Northern Ireland in its centenary year: reviving the promise of the Good Friday Agreement

Yesterday’s blogpost suggested that the Belfast/Good Friday Agreement settlement might be facing its greatest threat ever. Some now see a border poll, and early Irish unity as the answer. Here, Alan Whysall, a member of the Unit’s Working Group on Unification Referendums on the island of Ireland, gives a personal perspective. He argues that a majority for unity is probably not imminent; a fixation on the ‘union versus unity’ debate may be profoundly damaging; and that whatever the preferred constitutional outcome, the key requirement now is to revive the Agreement, and people in Northern Ireland need to take the lead on that.

The Constitution Unit has published, for consultation, the interim report of its working group on the possibility of a border poll and processes around it. We take no view on whether there should be a poll, or Irish unity.

This work is necessary given the absence of explicit provision in the Belfast/Good Friday Agreement about the shape of a united Ireland or the route to it. The debate on unity is already happening: it needs to be well informed and to address all the key issues involved in unification. It has so far barely engaged with them.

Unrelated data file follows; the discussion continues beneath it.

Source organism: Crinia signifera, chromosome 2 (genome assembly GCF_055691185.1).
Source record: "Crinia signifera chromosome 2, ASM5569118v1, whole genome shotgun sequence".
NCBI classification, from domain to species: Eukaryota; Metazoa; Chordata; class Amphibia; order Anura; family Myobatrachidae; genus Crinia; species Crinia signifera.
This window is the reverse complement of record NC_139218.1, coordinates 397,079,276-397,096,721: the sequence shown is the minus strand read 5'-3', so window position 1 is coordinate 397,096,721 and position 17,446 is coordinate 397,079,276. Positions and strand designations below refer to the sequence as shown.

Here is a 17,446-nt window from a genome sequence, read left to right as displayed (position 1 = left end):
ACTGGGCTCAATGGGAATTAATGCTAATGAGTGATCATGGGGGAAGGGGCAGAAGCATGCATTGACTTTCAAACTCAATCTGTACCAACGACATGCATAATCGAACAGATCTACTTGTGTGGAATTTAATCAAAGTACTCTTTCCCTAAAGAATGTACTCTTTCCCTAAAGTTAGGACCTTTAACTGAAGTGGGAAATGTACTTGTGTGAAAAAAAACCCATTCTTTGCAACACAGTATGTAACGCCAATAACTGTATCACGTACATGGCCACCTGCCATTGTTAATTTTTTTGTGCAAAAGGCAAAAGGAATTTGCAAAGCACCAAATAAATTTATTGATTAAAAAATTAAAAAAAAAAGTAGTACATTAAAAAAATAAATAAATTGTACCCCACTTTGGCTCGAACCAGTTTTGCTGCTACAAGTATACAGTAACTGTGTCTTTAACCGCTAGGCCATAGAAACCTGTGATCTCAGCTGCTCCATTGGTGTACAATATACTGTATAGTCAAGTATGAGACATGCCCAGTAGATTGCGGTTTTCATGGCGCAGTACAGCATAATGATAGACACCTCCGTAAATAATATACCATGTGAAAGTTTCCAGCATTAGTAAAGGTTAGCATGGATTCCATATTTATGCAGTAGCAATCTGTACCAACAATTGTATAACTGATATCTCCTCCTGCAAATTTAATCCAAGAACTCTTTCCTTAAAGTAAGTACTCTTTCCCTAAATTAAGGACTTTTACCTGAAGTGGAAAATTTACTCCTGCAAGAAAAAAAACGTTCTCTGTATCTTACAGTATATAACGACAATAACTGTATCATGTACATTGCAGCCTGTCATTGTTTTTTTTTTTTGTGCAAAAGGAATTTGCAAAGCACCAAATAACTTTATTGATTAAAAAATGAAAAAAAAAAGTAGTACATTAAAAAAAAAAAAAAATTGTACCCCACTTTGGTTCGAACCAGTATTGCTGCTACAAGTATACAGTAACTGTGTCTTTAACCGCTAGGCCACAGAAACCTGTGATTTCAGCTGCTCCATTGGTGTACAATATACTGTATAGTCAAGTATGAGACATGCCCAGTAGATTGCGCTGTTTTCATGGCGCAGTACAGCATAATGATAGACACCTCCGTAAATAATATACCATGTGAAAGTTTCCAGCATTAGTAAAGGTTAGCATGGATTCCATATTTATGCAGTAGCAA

There is now a strong campaign in favour of an early border poll. Sinn Féin seeks early government preparations, though the SDLP (which is setting up a Commission on the issues), and the parties in the Irish coalition government (which is leading with its Shared Ireland initiative), believe the time is not yet right for a poll. 

But in Northern Ireland, those advocating unity are to all appearances the only people with a plan – even to audiences who might think it flawed.